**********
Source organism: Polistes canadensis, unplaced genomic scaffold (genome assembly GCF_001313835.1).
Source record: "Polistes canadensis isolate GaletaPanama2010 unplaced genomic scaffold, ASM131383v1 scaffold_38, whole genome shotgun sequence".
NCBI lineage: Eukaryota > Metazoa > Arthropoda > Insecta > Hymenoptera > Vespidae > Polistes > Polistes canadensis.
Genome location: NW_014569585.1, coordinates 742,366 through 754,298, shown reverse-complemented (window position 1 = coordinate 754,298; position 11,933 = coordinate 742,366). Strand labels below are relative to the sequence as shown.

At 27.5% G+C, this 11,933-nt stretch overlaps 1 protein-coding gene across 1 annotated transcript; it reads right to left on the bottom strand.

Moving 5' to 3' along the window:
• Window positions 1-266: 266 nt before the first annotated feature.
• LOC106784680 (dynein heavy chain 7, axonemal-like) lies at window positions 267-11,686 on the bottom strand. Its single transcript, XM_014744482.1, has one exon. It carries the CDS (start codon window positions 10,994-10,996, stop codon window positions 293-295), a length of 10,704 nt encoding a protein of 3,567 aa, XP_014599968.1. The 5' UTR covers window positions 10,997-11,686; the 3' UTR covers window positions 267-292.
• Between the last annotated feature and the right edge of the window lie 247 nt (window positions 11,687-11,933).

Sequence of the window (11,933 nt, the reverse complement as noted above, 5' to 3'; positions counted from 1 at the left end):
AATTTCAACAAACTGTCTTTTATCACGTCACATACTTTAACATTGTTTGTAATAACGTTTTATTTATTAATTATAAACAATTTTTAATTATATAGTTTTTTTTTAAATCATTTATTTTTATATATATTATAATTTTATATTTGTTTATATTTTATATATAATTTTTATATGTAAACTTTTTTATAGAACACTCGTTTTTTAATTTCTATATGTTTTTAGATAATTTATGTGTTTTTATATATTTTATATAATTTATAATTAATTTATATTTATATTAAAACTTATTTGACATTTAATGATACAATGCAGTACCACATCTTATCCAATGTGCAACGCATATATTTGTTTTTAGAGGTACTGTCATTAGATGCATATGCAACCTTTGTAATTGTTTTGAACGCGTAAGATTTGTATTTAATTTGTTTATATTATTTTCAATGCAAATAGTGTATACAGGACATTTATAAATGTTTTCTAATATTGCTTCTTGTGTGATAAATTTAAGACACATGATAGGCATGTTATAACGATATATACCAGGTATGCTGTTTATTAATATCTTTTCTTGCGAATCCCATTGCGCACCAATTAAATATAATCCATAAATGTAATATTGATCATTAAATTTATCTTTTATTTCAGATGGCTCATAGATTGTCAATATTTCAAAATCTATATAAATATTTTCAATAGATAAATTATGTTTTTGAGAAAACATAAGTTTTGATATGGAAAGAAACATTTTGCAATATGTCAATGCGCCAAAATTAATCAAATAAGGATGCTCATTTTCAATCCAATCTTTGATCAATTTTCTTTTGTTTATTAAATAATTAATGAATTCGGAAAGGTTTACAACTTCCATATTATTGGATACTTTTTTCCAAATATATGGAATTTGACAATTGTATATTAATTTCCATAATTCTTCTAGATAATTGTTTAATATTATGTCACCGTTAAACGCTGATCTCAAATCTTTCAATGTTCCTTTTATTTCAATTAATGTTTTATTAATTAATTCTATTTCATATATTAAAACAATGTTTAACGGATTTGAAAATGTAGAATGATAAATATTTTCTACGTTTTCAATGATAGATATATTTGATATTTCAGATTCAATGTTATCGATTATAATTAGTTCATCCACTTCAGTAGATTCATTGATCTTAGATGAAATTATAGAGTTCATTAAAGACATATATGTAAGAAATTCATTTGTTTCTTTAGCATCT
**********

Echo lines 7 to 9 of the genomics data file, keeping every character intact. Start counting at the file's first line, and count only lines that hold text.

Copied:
• Window positions 1-266: 266 nt before the first annotated feature.
• LOC106784680 (dynein heavy chain 7, axonemal-like) lies at window positions 267-11,686 on the bottom strand. Its single transcript, XM_014744482.1, has one exon. It carries the CDS (start codon window positions 10,994-10,996, stop codon window positions 293-295), a length of 10,704 nt encoding a protein of 3,567 aa, XP_014599968.1. The 5' UTR covers window positions 10,997-11,686; the 3' UTR covers window positions 267-292.
• Between the last annotated feature and the right edge of the window lie 247 nt (window positions 11,687-11,933).